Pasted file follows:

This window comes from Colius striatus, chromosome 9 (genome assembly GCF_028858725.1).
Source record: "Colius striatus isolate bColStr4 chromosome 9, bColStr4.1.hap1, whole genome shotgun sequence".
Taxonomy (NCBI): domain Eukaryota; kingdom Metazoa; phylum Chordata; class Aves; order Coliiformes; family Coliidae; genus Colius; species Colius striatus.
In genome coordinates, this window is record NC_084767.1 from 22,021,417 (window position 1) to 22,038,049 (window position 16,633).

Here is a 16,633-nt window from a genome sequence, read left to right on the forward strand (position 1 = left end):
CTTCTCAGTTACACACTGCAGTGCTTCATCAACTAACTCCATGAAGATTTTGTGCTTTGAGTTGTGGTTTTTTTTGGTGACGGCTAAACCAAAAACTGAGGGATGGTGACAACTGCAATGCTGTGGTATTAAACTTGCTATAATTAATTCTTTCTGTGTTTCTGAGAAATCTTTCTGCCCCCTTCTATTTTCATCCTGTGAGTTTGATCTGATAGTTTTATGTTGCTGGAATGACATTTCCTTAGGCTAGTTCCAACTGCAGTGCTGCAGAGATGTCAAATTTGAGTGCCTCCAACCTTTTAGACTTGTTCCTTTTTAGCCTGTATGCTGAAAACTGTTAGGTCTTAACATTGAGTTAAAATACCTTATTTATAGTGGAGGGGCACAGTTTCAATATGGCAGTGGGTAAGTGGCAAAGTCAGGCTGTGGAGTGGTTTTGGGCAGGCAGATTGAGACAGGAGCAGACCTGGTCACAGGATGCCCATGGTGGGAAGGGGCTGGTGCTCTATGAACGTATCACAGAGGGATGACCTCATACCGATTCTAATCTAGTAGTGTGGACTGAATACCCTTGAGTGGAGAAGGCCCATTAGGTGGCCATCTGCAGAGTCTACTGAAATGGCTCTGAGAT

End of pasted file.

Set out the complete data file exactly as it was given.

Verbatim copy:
This window comes from Colius striatus, chromosome 9 (genome assembly GCF_028858725.1).
Source record: "Colius striatus isolate bColStr4 chromosome 9, bColStr4.1.hap1, whole genome shotgun sequence".
Taxonomy (NCBI): domain Eukaryota; kingdom Metazoa; phylum Chordata; class Aves; order Coliiformes; family Coliidae; genus Colius; species Colius striatus.
In genome coordinates, this window is record NC_084767.1 from 22,021,417 (window position 1) to 22,038,049 (window position 16,633).

Here is a 16,633-nt window from a genome sequence, read left to right on the forward strand (position 1 = left end):
CTTCTCAGTTACACACTGCAGTGCTTCATCAACTAACTCCATGAAGATTTTGTGCTTTGAGTTGTGGTTTTTTTTGGTGACGGCTAAACCAAAAACTGAGGGATGGTGACAACTGCAATGCTGTGGTATTAAACTTGCTATAATTAATTCTTTCTGTGTTTCTGAGAAATCTTTCTGCCCCCTTCTATTTTCATCCTGTGAGTTTGATCTGATAGTTTTATGTTGCTGGAATGACATTTCCTTAGGCTAGTTCCAACTGCAGTGCTGCAGAGATGTCAAATTTGAGTGCCTCCAACCTTTTAGACTTGTTCCTTTTTAGCCTGTATGCTGAAAACTGTTAGGTCTTAACATTGAGTTAAAATACCTTATTTATAGTGGAGGGGCACAGTTTCAATATGGCAGTGGGTAAGTGGCAAAGTCAGGCTGTGGAGTGGTTTTGGGCAGGCAGATTGAGACAGGAGCAGACCTGGTCACAGGATGCCCATGGTGGGAAGGGGCTGGTGCTCTATGAACGTATCACAGAGGGATGACCTCATACCGATTCTAATCTAGTAGTGTGGACTGAATACCCTTGAGTGGAGAAGGCCCATTAGGTGGCCATCTGCAGAGTCTACTGAAATGGCTCTGAGAT